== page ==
What is Black Mold: A Beginner’s Guide

Black mold

Did you know that humidity and moisture put your home at risk of black mold? Once it starts to grow, it spreads and becomes a hazard not just to your home but to the health of everyone that comes close to it. Which makes many homeowners wonder, what is black mold?

Black mold is a fungus, an essential part of the environment. Its scientific term is Stachybotrys Chartarun. Stachybotrys is a black fungus that relies on water to grow. It isn’t necessarily more dangerous than the other types of mold and plays a role in the decomposition of dead animals and plants.

Homeowners living in areas that experience warm, humid summers and cold, damp winters need to be vigilant. Their homes are more likely to develop the fungus. It grows on walls, clothes, books, and under tiles. 

Keeping the hazards of black mold in mind, we cover the following questions:

  • What does black mold look like?
  • Where does black mold grow?
  • How hazardous is black mold?
  • How do I get rid of black mold?

So, you understand how to spot it and take the necessary measures to rid your home of it. 

What does black mold look like?

Black mold on ceiling wall
Black mold on ceiling wall

Black mold, as the name suggests, is often black but can also have hints of green. It appears as circular-shaped spots around the home, varying in color from black, dark brown, to dark green. Some even have shades of orange. The color depends on the area it grows and how much moisture is present. 

Another way to identify it is through its smell. The fungus emits a musty odor, similar to rotting vegetables. 

Where does black mold grow?

You can find black mold in any part of the home. The fungus grows and flourishes in specific conditions, it needs:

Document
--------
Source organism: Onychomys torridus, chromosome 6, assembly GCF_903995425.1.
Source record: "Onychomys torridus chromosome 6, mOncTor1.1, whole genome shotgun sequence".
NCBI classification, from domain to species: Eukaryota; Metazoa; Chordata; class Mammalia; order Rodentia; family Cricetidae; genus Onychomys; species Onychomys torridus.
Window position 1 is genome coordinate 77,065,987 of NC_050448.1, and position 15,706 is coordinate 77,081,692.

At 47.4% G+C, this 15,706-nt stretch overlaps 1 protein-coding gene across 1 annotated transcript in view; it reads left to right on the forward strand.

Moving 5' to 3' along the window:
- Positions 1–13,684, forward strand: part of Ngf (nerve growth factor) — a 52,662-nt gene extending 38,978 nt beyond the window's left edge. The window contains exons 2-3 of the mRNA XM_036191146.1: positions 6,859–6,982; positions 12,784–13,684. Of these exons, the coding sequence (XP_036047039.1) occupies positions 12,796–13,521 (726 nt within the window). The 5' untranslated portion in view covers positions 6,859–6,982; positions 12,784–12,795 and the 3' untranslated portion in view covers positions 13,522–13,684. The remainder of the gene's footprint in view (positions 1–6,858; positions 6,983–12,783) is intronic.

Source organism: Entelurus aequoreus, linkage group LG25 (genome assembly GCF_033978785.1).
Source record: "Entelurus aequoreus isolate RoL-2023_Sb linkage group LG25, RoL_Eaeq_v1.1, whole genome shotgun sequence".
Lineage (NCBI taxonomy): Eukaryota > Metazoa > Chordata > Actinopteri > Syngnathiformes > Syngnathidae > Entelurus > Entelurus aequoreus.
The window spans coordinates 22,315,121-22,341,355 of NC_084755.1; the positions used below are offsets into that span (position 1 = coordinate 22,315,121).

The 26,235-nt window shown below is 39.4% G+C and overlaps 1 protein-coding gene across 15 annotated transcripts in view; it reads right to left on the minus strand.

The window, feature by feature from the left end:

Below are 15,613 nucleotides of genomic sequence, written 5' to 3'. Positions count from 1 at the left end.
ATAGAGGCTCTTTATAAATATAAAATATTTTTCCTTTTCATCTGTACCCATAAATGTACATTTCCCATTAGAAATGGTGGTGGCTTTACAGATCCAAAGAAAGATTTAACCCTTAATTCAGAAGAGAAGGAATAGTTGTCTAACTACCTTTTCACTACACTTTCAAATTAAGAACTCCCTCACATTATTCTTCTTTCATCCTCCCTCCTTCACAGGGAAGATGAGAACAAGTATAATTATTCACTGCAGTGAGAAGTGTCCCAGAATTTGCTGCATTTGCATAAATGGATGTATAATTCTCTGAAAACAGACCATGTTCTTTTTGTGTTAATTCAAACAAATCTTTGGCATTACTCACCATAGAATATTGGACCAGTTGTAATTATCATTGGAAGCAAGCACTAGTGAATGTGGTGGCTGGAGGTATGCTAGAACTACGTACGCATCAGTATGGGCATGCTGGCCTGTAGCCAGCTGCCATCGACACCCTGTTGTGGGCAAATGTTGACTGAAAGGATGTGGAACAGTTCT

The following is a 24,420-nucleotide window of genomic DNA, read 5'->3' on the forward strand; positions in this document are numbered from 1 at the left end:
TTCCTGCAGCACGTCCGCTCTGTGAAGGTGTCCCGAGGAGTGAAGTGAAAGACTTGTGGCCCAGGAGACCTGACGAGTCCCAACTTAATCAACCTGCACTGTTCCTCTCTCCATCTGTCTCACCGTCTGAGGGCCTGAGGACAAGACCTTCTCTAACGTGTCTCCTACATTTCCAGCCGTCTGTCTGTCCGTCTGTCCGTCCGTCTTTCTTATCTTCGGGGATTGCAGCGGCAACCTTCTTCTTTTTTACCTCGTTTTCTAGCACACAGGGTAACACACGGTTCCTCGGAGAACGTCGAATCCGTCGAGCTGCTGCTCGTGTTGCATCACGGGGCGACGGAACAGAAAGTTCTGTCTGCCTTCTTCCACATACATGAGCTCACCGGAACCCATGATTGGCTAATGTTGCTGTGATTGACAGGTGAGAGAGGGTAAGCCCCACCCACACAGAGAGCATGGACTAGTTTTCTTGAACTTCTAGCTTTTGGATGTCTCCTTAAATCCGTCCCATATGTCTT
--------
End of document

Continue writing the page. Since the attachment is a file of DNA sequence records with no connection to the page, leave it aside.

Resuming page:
• Moisture, an environment that has a humidity of 70% or more
  • Access to food, such as drywall
  • Oxygen
  • Moderate to high temperature ranging from 40°F to 100°F (4°C to 38°C)

It commonly grows in the following places:

  • In a closed basement, the humidity is usually high in closed basements. 
  • In an area that has experienced a water leak. 
  • Damp rooms, such as bathrooms, without proper ventilation. 
  • An area once flooded.
  • An area with a lot of water condensation. 

The fungus thrives on materials with high cellulose content, such as gypsum board, fiberboard, and paper. Therefore, you may find it on window panels and under tiles.

How hazardous is black mold?

You can find extensive research on the impact black mold has on humans. The U.S. Environmental Protection Agency (EPA) credits the allergens that black mold produces as the root cause of its health concerns. When you come close to mold, you breathe in these allergens and irritants. Which can cause:

  • Coughing
  • Sneezing
  • Fever-like symptoms
  • Headaches
  • Itchy eyes and nose
  • Nasal congestion and other sinus problems

Individuals with asthma need to be more cautious because black mold can trigger a severe attack that results in shortness of breath with chest tightness.